I've been looking at a few power input circuits and quite a few of them suggest an inductive choke with a large bypass capacitor followed by smaller bypass capacitors.
In theory this is what I interpret the target effect is:
Bypass capacitors provide low impedance at high frequencies, and the inductor prevents current surges from entering/leaving.
Essentially, in using an inductor inline and a decoupling capacitor it's creating essentially a series LC circuit. Now one of the properties of LC circuits is they have a resonant frequency. I modeled a LC circuit with an attached purely resistive load to simulate what the circuit did under different kinds of loads:
VG1 is a voltage source to simulate noise and VM1 is a product of the simulation software for measuring voltages (I'm using TINA-TI).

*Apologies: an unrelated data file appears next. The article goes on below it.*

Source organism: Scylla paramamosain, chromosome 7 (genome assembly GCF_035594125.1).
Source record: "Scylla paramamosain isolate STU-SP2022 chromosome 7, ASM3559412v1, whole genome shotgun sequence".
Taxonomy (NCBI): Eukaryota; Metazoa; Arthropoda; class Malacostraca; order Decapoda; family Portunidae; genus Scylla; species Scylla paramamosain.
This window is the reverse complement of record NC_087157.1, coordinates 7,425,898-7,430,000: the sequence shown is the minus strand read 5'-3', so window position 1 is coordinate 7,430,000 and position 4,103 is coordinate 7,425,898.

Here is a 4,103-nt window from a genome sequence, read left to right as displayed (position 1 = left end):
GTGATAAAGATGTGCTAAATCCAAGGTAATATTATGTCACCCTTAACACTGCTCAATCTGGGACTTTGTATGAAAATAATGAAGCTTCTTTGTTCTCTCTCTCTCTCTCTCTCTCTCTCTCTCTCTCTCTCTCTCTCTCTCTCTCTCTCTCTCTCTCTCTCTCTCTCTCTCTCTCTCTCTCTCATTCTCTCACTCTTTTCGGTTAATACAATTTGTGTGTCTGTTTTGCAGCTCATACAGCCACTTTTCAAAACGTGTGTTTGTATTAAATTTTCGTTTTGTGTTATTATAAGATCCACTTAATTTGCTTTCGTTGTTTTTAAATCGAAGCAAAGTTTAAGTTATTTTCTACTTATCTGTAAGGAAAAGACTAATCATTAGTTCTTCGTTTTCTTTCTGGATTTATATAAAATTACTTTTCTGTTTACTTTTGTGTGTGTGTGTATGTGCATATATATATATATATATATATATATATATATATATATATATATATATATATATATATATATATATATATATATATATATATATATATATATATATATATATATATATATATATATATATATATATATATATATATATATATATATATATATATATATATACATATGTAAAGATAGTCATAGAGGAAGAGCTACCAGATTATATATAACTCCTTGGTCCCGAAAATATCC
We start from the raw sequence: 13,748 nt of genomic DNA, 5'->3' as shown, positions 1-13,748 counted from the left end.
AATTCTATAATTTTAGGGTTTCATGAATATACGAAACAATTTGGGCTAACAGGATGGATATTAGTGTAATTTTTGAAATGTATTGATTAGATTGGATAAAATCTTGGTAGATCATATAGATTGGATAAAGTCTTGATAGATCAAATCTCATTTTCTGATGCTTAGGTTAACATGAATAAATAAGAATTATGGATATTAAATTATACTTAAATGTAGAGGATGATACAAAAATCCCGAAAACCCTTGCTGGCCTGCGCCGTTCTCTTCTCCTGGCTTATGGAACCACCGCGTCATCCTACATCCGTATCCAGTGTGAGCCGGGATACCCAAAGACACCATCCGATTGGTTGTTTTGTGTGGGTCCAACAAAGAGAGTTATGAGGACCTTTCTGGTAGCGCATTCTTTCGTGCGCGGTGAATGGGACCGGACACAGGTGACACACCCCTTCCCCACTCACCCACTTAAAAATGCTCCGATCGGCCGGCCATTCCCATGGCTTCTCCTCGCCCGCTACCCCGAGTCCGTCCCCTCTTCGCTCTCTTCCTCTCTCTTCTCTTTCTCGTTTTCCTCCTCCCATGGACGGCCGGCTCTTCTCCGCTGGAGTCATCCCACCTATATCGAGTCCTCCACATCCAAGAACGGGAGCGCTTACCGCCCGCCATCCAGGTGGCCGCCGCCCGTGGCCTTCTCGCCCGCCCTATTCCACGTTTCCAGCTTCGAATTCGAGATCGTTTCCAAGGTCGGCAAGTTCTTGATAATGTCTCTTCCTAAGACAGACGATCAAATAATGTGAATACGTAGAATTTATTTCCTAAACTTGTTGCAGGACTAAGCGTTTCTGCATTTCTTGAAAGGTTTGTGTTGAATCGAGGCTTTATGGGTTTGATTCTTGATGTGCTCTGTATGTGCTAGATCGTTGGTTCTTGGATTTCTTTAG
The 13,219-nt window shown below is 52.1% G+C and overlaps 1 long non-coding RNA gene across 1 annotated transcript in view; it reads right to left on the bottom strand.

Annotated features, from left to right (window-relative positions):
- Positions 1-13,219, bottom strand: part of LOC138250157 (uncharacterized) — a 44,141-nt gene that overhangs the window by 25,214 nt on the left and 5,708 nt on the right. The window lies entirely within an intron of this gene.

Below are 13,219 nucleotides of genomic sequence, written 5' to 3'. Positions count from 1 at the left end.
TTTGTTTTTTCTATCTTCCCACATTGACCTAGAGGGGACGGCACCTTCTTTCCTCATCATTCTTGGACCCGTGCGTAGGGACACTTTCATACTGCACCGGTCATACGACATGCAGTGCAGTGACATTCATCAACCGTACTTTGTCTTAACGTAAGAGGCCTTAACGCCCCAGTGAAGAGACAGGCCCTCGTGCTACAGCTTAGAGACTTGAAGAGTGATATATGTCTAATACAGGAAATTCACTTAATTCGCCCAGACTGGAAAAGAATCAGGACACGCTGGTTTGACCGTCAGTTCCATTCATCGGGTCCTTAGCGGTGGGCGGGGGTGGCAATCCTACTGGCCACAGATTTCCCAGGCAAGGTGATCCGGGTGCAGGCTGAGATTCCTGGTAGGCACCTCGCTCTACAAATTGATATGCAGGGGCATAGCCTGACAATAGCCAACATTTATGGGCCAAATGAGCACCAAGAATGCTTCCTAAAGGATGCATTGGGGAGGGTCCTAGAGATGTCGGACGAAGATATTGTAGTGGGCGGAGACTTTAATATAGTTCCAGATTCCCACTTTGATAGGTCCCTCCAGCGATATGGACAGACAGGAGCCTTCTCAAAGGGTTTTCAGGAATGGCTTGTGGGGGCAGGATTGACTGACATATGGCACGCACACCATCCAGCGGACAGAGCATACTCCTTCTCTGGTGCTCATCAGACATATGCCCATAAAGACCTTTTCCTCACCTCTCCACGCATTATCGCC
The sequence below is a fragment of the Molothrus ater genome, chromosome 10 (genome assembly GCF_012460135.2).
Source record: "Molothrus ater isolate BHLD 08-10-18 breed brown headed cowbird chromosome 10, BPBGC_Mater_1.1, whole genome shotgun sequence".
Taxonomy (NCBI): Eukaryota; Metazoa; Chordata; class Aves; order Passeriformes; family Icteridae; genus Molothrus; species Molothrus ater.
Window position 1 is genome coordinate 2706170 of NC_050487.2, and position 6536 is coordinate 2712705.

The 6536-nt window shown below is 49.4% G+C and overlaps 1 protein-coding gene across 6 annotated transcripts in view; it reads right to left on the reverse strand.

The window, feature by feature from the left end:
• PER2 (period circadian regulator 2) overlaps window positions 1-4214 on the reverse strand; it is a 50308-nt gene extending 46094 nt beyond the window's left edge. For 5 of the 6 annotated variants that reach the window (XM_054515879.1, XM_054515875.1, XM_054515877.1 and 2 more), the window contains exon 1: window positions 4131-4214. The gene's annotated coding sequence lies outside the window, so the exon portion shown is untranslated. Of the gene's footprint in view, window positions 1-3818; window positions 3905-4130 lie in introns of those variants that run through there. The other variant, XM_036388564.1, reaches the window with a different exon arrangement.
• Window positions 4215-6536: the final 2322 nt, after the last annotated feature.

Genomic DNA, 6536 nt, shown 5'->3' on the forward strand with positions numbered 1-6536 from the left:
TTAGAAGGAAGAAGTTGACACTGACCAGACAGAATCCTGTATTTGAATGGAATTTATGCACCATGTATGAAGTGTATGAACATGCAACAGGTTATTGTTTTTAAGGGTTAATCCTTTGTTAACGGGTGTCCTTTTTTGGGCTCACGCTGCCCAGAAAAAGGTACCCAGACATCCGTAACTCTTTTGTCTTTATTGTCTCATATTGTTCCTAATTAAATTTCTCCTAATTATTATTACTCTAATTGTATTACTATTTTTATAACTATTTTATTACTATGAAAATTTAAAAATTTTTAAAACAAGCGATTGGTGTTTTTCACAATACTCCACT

Here is the resulting Bode plot for this circuit:
As expected high frequency noise is very effectively reduced (if I'm not mistaken, outside the peak region it should decay at 40 dB per decade). However, there is that ominous spike at around 20 kHz where noise is actually being very effectively amplified from the resonant frequency.
Is this typically not a factor when it comes to regulating power to a board? Why isn't the RC filter created using bypass capacitors enough? Is it because the capacitor size required for an effective RC filter is too high? Or am I missing something in my model?
The example recommended power filtering schematic comes from Atmel for their AVR micro controllers.